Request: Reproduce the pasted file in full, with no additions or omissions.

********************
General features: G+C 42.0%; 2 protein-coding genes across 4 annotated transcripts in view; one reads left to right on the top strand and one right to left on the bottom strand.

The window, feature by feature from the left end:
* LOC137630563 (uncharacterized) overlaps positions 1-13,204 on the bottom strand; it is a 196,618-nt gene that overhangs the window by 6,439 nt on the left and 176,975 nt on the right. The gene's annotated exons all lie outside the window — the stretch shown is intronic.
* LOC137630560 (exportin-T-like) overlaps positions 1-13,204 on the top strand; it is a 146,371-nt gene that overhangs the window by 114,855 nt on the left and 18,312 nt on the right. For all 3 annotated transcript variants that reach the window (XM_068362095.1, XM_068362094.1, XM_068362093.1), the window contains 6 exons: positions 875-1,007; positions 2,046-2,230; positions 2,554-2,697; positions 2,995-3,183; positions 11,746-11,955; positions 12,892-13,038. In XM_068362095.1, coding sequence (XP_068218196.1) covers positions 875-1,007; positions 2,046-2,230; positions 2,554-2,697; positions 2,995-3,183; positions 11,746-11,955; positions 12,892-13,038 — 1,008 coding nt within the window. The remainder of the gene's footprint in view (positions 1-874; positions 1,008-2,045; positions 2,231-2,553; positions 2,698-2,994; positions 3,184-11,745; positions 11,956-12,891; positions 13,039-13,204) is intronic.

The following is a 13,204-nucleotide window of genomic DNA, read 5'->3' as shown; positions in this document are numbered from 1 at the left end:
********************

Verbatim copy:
General features: G+C 42.0%; 2 protein-coding genes across 4 annotated transcripts in view; one reads left to right on the top strand and one right to left on the bottom strand.

The window, feature by feature from the left end:
* LOC137630563 (uncharacterized) overlaps positions 1-13,204 on the bottom strand; it is a 196,618-nt gene that overhangs the window by 6,439 nt on the left and 176,975 nt on the right. The gene's annotated exons all lie outside the window — the stretch shown is intronic.
* LOC137630560 (exportin-T-like) overlaps positions 1-13,204 on the top strand; it is a 146,371-nt gene that overhangs the window by 114,855 nt on the left and 18,312 nt on the right. For all 3 annotated transcript variants that reach the window (XM_068362095.1, XM_068362094.1, XM_068362093.1), the window contains 6 exons: positions 875-1,007; positions 2,046-2,230; positions 2,554-2,697; positions 2,995-3,183; positions 11,746-11,955; positions 12,892-13,038. In XM_068362095.1, coding sequence (XP_068218196.1) covers positions 875-1,007; positions 2,046-2,230; positions 2,554-2,697; positions 2,995-3,183; positions 11,746-11,955; positions 12,892-13,038 — 1,008 coding nt within the window. The remainder of the gene's footprint in view (positions 1-874; positions 1,008-2,045; positions 2,231-2,553; positions 2,698-2,994; positions 3,184-11,745; positions 11,956-12,891; positions 13,039-13,204) is intronic.

The following is a 13,204-nucleotide window of genomic DNA, read 5'->3' as shown; positions in this document are numbered from 1 at the left end: